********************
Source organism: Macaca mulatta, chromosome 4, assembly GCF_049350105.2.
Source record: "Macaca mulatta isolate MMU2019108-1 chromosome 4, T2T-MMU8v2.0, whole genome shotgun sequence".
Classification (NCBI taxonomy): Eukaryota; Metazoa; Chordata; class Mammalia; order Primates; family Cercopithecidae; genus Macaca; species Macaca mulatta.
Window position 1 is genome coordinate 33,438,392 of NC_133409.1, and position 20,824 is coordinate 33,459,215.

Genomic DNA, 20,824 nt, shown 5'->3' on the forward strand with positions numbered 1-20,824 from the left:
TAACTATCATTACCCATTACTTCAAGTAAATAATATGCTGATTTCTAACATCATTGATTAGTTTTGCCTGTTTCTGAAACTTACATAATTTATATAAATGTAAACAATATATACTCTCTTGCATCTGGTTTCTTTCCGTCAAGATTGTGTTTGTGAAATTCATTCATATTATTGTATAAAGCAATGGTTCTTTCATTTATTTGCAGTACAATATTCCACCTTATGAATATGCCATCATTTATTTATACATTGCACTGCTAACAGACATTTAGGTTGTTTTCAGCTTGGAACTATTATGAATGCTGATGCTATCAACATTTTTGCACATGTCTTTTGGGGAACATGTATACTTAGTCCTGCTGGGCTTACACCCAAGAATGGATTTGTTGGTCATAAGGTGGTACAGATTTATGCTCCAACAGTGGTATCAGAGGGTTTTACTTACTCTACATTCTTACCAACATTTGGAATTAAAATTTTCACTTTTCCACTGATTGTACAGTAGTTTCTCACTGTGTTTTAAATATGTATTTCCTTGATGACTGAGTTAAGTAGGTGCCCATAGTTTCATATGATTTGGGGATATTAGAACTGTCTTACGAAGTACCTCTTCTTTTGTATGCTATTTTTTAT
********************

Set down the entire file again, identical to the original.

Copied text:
Source organism: Macaca mulatta, chromosome 4, assembly GCF_049350105.2.
Source record: "Macaca mulatta isolate MMU2019108-1 chromosome 4, T2T-MMU8v2.0, whole genome shotgun sequence".
Classification (NCBI taxonomy): Eukaryota; Metazoa; Chordata; class Mammalia; order Primates; family Cercopithecidae; genus Macaca; species Macaca mulatta.
Window position 1 is genome coordinate 33,438,392 of NC_133409.1, and position 20,824 is coordinate 33,459,215.

Genomic DNA, 20,824 nt, shown 5'->3' on the forward strand with positions numbered 1-20,824 from the left:
TAACTATCATTACCCATTACTTCAAGTAAATAATATGCTGATTTCTAACATCATTGATTAGTTTTGCCTGTTTCTGAAACTTACATAATTTATATAAATGTAAACAATATATACTCTCTTGCATCTGGTTTCTTTCCGTCAAGATTGTGTTTGTGAAATTCATTCATATTATTGTATAAAGCAATGGTTCTTTCATTTATTTGCAGTACAATATTCCACCTTATGAATATGCCATCATTTATTTATACATTGCACTGCTAACAGACATTTAGGTTGTTTTCAGCTTGGAACTATTATGAATGCTGATGCTATCAACATTTTTGCACATGTCTTTTGGGGAACATGTATACTTAGTCCTGCTGGGCTTACACCCAAGAATGGATTTGTTGGTCATAAGGTGGTACAGATTTATGCTCCAACAGTGGTATCAGAGGGTTTTACTTACTCTACATTCTTACCAACATTTGGAATTAAAATTTTCACTTTTCCACTGATTGTACAGTAGTTTCTCACTGTGTTTTAAATATGTATTTCCTTGATGACTGAGTTAAGTAGGTGCCCATAGTTTCATATGATTTGGGGATATTAGAACTGTCTTACGAAGTACCTCTTCTTTTGTATGCTATTTTTTAT